The last book, The Last Olympian, was the perfect ending to a superb series. It made up for the last book with powerful passages and gripping action. I was flipping pages as fast as I could read them. I couldn't wait to see what would come of the prophecy, who would win in the last major battle, and what would happen to Percy. I was sucked in.

The battle scenes and action were non-stop. It comes close to the Battle of Hogwarts for my favorite fictional battle of all-time. I loved the scenes in New York City. But more than anything else, I LOVE how Riordan brought his series to a close. The answer to the prophecy was perfect and fitting to the growth and change Percy underwent throughout the series. I couldn't have asked for a more satisfying ending.

So if you have been avoiding this series thinking they won't be any good, or that they're silly, or that they're trying too hard, you need to set those thoughts aside and give them a try. I found them to be fun, action-packed reads that did something original. And did it WELL.

And if that recommendation isn't enough for you, I read all five books in four days. THAT is how hooked I was.

If you've read this series, what did you think? What was your favorite book?


  1. I read these a couple years back, but spread out a bit more over a year. The first was my favorite. I admit, I didn't really like the second or third at all and nearly gave up the series. The fourth book picked up for me, and in the fifth, I finally felt like Percy matured. Unlike you, one of the things that bothered me is that he felt 12 years old the whole series until he bathes in the river in the fifth book, and then it's more like a maturity of battle rather than personality. I felt like his lack of character growth was intended, though, so that he could appeal to 12 year olds for the whole series, rather than having Percy grow up like Harry Potter does. The writing and style didn't age either. My son and I reviewed the last book together and this was one point we disagreed on. He's young, so he liked that Percy stayed young in personality, whereas I thought it was unbelievable that he still acted the same at 16 as at 12.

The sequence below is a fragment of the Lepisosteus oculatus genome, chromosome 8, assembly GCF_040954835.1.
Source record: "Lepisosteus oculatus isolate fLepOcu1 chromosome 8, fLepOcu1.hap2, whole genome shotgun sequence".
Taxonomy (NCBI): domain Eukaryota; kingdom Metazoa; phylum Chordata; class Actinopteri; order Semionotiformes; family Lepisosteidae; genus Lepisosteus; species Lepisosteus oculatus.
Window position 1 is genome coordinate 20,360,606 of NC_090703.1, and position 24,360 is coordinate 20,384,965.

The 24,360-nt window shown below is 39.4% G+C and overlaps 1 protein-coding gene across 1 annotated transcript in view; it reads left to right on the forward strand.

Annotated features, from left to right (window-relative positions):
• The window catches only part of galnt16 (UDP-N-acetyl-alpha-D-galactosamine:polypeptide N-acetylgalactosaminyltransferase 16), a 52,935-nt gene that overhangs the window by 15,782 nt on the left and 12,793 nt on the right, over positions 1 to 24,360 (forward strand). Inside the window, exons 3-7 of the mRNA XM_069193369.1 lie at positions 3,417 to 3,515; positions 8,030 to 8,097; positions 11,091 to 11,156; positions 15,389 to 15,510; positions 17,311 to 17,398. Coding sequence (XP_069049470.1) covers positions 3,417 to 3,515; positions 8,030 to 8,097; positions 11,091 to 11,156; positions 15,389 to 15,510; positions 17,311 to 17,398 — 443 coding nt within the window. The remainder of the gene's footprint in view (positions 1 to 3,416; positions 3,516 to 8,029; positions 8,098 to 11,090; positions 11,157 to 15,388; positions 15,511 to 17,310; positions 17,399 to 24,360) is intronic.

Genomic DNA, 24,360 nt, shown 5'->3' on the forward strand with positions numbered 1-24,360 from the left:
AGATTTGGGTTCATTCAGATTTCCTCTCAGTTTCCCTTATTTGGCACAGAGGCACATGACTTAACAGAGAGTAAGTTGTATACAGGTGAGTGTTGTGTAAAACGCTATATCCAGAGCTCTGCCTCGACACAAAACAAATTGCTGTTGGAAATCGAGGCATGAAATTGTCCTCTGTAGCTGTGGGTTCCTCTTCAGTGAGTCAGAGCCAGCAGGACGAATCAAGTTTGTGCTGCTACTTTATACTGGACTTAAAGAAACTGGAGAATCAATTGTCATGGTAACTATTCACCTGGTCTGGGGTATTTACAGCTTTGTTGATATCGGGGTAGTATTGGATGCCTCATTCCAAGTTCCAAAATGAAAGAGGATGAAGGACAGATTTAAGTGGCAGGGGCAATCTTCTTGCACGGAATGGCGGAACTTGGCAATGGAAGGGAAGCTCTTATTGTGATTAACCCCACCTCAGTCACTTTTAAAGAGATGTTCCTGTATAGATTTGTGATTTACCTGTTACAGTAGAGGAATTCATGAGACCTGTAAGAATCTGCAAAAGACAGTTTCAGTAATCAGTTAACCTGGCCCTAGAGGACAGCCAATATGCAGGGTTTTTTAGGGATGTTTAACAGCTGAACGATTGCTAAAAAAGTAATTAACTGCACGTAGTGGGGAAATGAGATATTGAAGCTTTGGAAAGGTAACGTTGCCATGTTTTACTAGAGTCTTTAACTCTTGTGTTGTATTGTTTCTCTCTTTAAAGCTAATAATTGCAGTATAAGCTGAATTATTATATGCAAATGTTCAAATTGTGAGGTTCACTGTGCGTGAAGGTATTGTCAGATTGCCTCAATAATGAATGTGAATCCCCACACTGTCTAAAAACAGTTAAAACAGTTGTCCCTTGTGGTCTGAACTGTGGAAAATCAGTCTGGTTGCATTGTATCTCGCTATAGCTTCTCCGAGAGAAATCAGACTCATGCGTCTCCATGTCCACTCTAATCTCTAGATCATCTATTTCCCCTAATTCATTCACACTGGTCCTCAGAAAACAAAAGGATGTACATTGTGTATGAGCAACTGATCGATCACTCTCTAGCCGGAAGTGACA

1. I feel most people's personalities don't have a 180 change just because a series of events happened to them. I personally felt more connected with Percy, even though that may be partly due to the style of writing Riordan used.
      Yes, Percy is a child, and acts childish though out the series, but don't forget his age though out the books. Some people are just consistently childish--I even know someone in their twenties that is amazingly childish. However, back to Percy, there are moments Percy is older than his actual age, such as giving his mother the choice of what to do with Smelly Gabe, letting Clarisse take credit, the lion coat incident, and the choice he makes on Ogygia to name a few. I feel that he does mature, but as the time in the books are usually about a week, there isn't much chance to show the changes more clearly without dragging the story out or adding too much unneeded detail. But again, Percy is likely one of the several people with a childish personality, so some mature/maturing moments may be masked by his childishness...
      (I do agree that the second and the third dragged a bit, but I feel they managed to pull through.

  2. I'm reading this series aloud to my kids - we're on book two, as we were also late to the game. :)

  3. I love this series! Book 3 was probably my least favorite, though I'm not sure why since it's been a couple of years since I read it. I do remember Book 5 being the perfect ending to the series. I can't wait to read the next Camp Half-Blood series, I hear some familiar faces show up along the way.